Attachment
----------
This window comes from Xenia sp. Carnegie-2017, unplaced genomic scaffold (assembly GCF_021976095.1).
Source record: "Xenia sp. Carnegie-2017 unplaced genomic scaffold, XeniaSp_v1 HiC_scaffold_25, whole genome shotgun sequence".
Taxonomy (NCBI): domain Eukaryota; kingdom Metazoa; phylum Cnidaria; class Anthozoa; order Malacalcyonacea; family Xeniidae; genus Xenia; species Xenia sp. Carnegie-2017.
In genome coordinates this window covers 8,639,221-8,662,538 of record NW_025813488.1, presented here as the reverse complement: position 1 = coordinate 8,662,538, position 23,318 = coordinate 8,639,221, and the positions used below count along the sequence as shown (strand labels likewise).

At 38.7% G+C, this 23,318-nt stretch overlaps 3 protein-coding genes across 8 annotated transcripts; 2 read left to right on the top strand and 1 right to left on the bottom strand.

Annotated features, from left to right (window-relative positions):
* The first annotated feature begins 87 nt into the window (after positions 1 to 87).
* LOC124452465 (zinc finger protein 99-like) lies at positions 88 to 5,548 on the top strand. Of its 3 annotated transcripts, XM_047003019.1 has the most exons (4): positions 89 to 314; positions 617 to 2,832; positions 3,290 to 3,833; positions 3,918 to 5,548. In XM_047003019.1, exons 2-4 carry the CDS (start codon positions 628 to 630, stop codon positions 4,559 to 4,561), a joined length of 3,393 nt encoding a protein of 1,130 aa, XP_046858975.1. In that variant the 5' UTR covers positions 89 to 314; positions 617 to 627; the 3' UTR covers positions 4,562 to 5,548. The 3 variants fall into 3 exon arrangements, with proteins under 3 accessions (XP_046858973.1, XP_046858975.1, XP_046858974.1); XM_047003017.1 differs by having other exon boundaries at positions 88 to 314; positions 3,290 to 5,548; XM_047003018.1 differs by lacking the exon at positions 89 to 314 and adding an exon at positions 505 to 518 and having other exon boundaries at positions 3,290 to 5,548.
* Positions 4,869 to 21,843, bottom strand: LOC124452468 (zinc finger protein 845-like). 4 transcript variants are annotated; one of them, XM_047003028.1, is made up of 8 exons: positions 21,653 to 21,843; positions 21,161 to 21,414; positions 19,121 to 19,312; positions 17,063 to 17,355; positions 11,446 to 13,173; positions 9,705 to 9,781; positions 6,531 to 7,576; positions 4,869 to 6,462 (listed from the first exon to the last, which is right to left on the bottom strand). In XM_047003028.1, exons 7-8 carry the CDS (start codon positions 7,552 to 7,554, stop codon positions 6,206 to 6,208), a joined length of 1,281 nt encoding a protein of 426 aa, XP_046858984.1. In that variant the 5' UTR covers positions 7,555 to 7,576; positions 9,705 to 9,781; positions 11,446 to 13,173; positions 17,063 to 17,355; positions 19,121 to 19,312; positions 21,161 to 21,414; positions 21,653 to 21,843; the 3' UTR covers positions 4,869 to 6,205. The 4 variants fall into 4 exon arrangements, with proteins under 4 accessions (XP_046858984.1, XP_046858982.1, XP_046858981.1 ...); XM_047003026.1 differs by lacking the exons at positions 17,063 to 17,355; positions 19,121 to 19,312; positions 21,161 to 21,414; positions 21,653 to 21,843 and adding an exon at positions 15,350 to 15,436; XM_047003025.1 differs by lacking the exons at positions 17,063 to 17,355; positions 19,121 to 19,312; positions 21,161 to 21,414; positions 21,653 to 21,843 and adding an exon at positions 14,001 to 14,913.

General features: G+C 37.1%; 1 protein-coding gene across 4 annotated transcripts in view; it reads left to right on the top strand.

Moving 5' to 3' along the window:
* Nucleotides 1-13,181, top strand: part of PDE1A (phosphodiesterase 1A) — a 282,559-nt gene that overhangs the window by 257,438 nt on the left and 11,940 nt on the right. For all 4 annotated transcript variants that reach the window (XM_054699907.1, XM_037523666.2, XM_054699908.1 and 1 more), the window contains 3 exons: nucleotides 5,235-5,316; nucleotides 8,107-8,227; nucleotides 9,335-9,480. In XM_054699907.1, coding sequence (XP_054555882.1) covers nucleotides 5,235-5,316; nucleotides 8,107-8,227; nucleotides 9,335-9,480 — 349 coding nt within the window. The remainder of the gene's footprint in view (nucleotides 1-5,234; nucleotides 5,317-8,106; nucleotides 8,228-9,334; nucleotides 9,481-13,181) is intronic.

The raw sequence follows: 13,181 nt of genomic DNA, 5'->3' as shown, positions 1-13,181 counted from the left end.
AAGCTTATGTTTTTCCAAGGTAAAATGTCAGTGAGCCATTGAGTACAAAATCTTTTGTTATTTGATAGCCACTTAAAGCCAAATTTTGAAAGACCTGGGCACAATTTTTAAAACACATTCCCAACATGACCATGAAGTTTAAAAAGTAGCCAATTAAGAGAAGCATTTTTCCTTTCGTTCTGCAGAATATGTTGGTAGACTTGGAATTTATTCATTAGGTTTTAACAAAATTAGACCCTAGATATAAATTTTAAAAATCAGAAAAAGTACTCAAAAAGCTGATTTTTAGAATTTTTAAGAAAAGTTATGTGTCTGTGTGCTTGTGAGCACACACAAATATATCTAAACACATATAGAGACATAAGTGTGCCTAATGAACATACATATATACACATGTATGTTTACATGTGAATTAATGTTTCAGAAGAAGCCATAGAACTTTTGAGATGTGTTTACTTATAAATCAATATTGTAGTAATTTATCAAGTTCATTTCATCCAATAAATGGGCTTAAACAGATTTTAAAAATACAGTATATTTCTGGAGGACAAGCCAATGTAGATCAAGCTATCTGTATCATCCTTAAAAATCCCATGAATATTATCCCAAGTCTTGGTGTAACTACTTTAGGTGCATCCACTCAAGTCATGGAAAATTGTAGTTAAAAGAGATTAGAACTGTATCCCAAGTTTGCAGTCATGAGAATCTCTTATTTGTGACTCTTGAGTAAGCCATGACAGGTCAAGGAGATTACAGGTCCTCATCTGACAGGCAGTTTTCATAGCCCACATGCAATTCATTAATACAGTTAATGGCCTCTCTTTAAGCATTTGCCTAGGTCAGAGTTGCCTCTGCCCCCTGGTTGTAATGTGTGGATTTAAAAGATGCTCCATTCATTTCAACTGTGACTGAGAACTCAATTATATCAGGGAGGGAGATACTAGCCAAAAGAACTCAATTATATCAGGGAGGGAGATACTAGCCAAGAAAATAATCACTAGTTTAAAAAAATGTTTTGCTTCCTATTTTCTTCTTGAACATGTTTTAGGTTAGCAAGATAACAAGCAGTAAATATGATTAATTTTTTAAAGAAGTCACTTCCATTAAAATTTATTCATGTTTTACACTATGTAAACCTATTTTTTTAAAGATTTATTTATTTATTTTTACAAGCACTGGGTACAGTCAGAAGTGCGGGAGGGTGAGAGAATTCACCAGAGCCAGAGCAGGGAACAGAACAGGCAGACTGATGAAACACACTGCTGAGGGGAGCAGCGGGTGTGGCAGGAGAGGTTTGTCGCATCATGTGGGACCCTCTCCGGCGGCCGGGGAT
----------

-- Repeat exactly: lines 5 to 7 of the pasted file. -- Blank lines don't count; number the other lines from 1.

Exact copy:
At 38.7% G+C, this 23,318-nt stretch overlaps 3 protein-coding genes across 8 annotated transcripts; 2 read left to right on the top strand and 1 right to left on the bottom strand.

Annotated features, from left to right (window-relative positions):
* The first annotated feature begins 87 nt into the window (after positions 1 to 87).